Landmark paternity case challenges Japan's work culture

People commute during a morning rush hour at Shinagawa station in Tokyo, July 18, 2019.

Tokyo (CNN)A 38-year-old Japanese national has filed a lawsuit against his employer for alleged harassment after taking paternity leave, in a landmark case that looks set to challenge Japan's often highly-gendered corporate culture.

Japanese law grants both men and women up to one year of leave from work after having a child. Parents are not guaranteed pay from their employer, but are eligible for government benefits while off. However, only 5% of eligible fathers took paternity leave in 2017, according to government data.
The case, which appeared before a Tokyo court on Thursday, was brought about after the man claimed that his employer, sportswear maker Asics, purposefully sidelined him from his job in sales and marketing following his return from parental leave in 2015 and 2018. Asics has denied the allegations.
    The case is among the first to tackle the issue of paternity harassment in Japan, where working culture often dictates that male employees work long hours and place company loyalty ahead of the family.
    The man, who has requested anonymity due to the sensitive nature of his claim -- media in japan have honored the request -- took six weeks off after his first son was born in 2015 and then another 13 months of leave before his son's second birthday. Asics offers male employees up to two years paternity leave.
    "This was a natural choice for me," he told CNN. "I wanted to to take care of my newborn and witness his growth. I also wanted to protect my wife from the baby blues."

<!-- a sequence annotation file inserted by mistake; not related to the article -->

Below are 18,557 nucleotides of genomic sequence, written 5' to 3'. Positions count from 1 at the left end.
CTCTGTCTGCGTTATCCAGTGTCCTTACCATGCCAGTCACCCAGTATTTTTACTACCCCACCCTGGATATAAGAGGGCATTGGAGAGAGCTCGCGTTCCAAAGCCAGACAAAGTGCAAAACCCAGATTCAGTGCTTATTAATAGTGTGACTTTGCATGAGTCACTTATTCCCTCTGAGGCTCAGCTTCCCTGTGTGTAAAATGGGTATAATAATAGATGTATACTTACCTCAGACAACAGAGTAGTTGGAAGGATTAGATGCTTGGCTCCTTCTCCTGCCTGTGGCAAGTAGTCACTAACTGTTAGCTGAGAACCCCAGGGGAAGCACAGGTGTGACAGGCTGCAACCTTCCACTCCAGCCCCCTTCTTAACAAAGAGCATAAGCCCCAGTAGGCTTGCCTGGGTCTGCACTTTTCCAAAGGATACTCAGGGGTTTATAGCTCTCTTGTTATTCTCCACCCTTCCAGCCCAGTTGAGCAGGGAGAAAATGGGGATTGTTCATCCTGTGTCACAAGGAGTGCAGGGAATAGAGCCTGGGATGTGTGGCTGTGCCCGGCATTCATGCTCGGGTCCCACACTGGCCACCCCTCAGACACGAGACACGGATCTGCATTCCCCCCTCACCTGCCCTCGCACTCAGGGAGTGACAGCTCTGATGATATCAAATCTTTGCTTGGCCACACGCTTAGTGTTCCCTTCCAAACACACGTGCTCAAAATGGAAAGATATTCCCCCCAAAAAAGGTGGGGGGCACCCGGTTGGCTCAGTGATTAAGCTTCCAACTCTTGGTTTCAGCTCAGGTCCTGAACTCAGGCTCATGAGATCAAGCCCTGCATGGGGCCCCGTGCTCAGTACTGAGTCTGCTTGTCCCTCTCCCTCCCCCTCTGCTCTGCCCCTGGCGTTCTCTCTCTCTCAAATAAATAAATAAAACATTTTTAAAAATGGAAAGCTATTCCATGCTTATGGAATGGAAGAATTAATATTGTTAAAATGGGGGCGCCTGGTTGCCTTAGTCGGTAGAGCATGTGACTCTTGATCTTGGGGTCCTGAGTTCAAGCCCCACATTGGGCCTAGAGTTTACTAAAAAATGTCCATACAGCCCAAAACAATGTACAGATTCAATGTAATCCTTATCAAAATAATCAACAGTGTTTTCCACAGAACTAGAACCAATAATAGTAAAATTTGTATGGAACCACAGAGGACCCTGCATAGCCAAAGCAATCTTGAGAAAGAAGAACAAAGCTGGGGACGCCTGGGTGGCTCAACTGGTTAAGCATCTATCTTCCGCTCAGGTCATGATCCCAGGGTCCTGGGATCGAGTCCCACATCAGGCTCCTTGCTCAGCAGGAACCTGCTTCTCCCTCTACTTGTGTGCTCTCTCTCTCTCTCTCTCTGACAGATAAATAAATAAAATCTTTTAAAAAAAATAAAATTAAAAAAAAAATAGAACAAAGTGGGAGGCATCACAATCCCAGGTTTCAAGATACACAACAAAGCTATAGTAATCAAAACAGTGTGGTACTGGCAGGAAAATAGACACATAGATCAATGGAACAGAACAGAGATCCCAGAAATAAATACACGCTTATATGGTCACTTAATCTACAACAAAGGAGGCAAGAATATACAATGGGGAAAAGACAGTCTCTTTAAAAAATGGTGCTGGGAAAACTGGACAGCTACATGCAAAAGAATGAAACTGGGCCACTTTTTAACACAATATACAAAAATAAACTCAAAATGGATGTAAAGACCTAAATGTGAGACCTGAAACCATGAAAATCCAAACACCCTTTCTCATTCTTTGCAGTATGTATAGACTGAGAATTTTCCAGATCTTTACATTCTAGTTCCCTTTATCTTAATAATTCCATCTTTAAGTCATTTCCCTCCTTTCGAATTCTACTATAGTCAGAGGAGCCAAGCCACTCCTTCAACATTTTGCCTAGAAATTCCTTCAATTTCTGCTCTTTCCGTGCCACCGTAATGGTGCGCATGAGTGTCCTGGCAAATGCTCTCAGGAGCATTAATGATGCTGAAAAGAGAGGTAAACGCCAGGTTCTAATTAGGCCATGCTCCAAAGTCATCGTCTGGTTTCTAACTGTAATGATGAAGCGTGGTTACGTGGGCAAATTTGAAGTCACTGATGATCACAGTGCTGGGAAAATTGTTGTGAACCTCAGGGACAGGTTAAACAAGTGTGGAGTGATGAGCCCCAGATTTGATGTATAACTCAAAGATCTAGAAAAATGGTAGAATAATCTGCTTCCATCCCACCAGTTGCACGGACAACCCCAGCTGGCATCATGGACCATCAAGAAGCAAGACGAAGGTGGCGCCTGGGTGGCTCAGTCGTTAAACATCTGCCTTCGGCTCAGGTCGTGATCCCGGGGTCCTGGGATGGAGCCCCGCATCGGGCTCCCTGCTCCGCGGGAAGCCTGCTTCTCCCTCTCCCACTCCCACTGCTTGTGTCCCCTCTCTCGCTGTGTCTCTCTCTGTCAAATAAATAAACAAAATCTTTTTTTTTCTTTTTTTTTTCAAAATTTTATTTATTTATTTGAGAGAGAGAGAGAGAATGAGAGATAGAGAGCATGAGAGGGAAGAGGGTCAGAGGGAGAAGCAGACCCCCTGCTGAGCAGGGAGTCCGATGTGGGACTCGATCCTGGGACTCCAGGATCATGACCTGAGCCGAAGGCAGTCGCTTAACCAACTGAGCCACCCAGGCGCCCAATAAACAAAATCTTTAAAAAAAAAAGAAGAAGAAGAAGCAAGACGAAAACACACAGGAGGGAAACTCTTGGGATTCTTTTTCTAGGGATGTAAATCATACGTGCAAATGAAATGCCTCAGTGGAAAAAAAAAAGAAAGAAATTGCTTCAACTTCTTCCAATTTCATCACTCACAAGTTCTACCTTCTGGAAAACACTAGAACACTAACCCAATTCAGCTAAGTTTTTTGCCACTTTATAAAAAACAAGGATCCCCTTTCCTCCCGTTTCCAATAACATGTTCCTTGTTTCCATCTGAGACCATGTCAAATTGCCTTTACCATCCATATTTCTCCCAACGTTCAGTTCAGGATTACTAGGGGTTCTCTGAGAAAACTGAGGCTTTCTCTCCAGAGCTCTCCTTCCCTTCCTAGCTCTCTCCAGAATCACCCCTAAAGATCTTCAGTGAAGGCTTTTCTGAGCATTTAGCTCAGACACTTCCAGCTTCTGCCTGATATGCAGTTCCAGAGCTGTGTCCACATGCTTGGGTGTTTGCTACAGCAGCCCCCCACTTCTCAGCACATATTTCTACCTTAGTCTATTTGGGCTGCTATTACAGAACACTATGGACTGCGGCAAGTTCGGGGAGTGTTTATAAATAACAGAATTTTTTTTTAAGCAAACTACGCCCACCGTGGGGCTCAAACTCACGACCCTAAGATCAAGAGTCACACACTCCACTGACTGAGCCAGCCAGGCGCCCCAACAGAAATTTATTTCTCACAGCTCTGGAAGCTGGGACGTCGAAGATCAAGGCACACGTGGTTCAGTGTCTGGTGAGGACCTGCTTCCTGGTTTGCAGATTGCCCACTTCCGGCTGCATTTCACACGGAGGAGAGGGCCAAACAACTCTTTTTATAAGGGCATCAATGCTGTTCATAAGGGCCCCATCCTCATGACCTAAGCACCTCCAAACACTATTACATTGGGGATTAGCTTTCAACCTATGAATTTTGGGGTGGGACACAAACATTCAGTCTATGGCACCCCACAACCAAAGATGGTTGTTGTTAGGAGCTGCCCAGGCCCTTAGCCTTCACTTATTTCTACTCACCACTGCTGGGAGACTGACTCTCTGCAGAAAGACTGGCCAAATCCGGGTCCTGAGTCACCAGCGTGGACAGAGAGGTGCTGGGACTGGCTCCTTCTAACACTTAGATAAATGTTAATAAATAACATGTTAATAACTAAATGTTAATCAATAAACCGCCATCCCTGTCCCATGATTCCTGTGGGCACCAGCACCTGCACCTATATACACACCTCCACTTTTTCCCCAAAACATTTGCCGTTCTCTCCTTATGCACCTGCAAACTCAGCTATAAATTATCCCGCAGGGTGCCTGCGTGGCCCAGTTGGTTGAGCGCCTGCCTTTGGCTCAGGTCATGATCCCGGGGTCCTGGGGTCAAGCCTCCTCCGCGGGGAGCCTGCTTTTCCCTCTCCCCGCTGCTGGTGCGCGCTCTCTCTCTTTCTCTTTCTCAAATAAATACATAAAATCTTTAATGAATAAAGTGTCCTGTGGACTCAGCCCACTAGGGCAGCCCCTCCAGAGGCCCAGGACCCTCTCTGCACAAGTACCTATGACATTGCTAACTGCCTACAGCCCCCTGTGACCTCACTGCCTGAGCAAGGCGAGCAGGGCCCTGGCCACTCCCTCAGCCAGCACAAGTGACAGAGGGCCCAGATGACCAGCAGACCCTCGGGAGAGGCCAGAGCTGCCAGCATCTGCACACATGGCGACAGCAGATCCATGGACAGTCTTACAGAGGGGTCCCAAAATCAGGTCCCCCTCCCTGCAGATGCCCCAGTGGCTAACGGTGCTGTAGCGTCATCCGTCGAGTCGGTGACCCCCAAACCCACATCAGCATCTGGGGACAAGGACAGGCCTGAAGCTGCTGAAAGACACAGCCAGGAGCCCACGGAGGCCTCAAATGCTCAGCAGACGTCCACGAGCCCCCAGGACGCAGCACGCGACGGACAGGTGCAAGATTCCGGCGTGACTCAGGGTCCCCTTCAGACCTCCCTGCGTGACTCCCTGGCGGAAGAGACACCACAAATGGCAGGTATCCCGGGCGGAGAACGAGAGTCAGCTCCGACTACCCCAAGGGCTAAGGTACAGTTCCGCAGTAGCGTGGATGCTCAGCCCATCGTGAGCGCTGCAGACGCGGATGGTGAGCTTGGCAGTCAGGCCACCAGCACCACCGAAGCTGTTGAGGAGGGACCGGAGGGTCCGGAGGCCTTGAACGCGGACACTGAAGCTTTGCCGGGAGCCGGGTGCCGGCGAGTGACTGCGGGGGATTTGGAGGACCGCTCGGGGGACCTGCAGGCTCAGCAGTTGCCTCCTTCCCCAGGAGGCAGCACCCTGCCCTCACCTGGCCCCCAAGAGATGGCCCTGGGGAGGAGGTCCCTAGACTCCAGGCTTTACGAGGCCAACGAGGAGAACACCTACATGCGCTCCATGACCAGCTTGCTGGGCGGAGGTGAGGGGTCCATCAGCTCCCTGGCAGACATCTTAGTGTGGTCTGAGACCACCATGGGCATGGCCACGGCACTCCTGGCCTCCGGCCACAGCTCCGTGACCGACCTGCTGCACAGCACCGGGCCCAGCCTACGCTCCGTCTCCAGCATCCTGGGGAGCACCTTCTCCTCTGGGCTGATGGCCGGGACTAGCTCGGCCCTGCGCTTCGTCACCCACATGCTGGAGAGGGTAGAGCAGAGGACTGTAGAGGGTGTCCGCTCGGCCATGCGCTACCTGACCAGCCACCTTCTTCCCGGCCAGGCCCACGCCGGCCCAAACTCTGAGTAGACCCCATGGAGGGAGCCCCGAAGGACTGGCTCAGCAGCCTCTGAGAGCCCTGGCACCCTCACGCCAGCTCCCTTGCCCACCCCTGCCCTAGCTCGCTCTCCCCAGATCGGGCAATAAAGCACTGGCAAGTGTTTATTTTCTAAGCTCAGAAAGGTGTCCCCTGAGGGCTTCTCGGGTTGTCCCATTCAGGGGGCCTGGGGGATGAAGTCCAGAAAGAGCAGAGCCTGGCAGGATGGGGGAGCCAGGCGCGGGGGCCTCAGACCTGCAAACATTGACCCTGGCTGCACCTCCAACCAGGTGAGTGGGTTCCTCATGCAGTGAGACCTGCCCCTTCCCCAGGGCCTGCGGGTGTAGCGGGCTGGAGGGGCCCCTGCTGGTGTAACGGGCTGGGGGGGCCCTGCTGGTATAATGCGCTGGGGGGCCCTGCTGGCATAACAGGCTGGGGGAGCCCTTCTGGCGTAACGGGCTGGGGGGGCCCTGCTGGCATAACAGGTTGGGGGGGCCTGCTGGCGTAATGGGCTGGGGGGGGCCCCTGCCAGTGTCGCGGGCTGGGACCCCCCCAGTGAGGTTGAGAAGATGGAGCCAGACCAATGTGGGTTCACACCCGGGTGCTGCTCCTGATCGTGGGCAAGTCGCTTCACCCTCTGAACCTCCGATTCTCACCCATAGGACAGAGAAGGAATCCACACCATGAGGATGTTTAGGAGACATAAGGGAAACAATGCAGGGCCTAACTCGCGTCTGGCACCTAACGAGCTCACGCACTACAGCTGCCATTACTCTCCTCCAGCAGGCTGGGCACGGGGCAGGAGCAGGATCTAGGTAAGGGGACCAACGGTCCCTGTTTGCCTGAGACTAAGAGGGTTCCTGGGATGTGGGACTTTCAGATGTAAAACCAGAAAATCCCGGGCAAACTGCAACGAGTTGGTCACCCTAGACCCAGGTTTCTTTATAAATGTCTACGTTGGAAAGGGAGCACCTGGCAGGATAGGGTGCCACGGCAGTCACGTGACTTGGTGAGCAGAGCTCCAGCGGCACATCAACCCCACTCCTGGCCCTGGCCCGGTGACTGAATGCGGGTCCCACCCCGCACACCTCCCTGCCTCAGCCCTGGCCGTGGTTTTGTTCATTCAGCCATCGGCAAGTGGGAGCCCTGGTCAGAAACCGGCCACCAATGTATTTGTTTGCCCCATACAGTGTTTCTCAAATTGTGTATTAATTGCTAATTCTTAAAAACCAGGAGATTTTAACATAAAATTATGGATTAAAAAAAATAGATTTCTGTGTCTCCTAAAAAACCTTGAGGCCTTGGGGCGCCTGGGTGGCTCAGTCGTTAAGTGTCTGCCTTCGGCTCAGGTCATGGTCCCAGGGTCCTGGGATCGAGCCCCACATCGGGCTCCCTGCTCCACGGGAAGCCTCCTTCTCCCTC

The man claims that on his return to work he was transferred to a subsidiary company's warehouse and tasked with manual jobs, which he alleges resulted in an injury to his shoulder. He was then transferred to an office job.
    "I was assigned to carry out research on disabled people's rights in the workplace and to translate company rules into English, two areas I have no experience or expertise in," he said. "I spend all day staring at my computer with not much to do."
    Following the birth of his second son in 2018, he took a second parental leave lasting for 13 months. On return to work he claims the situation has continued and feels as if he is being pushed out.
    The man wants his original role back and 4.4 million yen (US$41,000) in damages, according to his lawyer Naoto Sasayama. "The job he was transferred to was not the one he was hired for and this is very clear harassment against taking his paternity leave," said Sasayama.
    Asics has refuted the man's allegations. "We have been negotiating sincerely with the legal representative of the employee as well as with several labor unions he belonged to," said the company in a statement. "We find it regrettable that we have not reached a final solution and we look forward to clarifying the facts in court."